When we launched the API back in July, we had some ideas as to how to gauge success from a metrics perspective. Some of those success measures were around adoption by member stations, others we based on total number of registrants, and others were based on number of requests. That said, having one of the first comprehensive content APIs, it was hard to determine what the actual numbers meant. In our first few weeks, we had over 300 registrants. Was that good? We think so, but it is hard to know. We know that many of those registrants were member stations, many were developers in the public, and some percentage were people who registered simply to take a look at what they just read about in an article somewhere. After one month, we exceeded 1,000,000 requests to the API itself. We were pretty confident that number was a good one, but again, we had no real basis of comparison.
Despite the challenges in figuring out what our numbers mean, we do believe that our usage and registration numbers (published most recently two weeks ago in my last post) are a strong indication of success for the API.
Another challenge is how to actually get our metrics. While our goal is to encourage the re-use of our content, we obviously want some way to measure success. There are several key ways that we have baked into the system to allow us to see how the API is being used. Keep in mind that there is no 100% way to know how many eyes are seeing the content, only how people are implementing it, and in some cases, on which websites, blogs or applications people are seeing the content that came from the API. The primary methods are as follows:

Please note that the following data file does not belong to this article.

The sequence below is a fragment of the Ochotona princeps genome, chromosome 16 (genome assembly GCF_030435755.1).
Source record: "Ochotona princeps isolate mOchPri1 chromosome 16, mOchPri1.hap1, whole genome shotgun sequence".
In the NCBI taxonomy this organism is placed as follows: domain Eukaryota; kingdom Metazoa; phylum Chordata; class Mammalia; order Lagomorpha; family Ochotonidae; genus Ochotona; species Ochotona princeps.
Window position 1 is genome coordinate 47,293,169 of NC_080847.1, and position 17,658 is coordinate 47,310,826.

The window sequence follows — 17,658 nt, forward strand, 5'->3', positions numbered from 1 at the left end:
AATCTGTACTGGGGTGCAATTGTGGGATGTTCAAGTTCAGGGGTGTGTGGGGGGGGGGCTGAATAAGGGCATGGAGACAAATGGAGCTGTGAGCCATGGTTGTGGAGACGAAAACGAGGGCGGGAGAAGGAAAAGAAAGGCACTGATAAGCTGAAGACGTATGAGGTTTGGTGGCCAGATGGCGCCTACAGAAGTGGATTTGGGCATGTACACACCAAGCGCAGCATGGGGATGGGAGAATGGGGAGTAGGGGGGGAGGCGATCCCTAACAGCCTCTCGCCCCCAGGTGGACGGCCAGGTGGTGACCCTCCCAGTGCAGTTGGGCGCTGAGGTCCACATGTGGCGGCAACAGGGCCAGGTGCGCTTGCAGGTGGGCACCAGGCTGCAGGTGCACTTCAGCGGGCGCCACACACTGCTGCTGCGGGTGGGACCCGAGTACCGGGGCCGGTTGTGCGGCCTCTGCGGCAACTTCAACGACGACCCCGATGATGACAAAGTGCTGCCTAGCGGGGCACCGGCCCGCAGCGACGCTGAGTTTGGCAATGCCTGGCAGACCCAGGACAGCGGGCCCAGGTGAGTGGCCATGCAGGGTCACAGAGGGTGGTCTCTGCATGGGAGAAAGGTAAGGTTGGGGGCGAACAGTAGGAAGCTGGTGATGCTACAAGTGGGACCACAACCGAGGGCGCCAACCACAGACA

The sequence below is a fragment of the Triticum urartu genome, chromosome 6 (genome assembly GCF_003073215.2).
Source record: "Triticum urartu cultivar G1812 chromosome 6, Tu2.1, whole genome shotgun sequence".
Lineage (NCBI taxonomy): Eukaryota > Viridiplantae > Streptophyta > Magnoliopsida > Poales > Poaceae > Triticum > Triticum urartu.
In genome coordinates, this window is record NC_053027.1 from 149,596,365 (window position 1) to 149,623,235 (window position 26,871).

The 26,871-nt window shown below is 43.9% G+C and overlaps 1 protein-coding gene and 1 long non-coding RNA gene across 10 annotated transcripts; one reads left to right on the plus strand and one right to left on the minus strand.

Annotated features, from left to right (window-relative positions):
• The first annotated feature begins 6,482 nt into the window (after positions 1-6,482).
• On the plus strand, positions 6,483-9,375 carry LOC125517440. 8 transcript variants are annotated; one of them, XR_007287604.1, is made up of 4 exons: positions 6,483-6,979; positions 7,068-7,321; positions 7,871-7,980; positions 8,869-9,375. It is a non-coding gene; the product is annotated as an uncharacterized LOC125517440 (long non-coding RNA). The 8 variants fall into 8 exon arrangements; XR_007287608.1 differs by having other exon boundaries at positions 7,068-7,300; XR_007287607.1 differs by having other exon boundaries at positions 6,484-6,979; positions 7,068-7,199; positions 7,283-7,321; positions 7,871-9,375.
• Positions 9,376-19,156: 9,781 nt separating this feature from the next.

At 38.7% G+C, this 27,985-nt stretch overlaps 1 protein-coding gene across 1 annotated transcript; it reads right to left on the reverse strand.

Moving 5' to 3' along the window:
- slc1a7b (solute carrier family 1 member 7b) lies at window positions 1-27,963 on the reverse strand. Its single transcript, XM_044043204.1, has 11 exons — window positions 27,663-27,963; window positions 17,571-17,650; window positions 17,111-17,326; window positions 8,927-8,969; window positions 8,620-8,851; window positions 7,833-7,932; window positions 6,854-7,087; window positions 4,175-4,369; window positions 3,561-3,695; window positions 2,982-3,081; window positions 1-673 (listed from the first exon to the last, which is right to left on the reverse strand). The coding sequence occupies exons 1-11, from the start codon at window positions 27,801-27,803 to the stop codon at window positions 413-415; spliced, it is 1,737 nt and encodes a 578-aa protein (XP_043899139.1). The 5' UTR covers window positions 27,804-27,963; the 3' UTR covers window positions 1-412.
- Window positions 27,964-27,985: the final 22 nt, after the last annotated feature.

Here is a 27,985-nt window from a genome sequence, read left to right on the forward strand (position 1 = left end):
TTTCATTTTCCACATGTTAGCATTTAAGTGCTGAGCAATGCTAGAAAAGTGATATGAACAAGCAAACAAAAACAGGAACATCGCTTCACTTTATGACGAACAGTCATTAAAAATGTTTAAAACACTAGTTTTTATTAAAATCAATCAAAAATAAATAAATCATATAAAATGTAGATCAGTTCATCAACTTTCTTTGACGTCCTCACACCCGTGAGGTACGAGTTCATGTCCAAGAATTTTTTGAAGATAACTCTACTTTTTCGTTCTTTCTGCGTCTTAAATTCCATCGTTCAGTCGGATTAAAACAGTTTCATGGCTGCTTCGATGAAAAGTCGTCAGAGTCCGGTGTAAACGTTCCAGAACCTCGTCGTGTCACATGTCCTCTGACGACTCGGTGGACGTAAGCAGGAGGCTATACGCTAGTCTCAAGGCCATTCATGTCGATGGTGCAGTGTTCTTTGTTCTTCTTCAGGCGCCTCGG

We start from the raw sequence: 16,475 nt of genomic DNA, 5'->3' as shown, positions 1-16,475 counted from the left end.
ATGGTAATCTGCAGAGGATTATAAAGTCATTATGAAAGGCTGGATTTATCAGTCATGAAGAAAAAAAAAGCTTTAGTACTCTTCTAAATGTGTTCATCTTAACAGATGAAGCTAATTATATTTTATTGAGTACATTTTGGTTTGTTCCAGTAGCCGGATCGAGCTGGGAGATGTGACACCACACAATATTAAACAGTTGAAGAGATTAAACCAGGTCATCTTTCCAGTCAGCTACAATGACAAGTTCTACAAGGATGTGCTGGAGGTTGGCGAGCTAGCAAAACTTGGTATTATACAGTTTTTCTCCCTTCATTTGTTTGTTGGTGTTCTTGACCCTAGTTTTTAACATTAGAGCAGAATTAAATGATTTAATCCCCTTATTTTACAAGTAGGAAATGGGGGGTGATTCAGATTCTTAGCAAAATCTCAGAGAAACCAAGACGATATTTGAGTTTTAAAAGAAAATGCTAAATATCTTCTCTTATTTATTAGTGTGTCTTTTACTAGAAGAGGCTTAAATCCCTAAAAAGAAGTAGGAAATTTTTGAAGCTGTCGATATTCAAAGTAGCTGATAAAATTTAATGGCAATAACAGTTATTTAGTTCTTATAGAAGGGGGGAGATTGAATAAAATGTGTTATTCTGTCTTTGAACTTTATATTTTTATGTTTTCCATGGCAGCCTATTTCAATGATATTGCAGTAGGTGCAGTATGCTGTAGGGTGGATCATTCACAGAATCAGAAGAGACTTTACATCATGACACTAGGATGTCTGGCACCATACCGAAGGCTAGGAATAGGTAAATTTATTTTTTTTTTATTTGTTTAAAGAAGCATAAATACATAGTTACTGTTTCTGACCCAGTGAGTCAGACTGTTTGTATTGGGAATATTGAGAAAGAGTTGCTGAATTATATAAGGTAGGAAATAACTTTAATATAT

* All requests to the API require an access key. This helps us identify trends in usage of the API at the key level, in addition to at much higher levels.
* For each request in the system, we will be outputting a log to our servers that includes the request, the API key used in the request, and the stories/assets that were returned. Over time, we will be able to see trends of use, most popular requests, most commonly distributed stories, etc.
* For any rich-content request to the API (ie. text elements that contain HTML), we have included a 1x1 pixel image that is served from NPR servers (which is an industry standard approach for capturing metrics online) and passes information back to our logs. This will help us identify some of the places where NPR content is appearing when it has been cached by the website, blog or application.
Like I said, this is not the complete picture, but these approaches result in metrics that do give us a good indication as to how the API is getting used and by whom. With that in mind, these numbers only have weight if they translate into real-world consumption of the content. In my next post I will highlight some of the more interesting implementations and usages that we have heard about in the marketplace.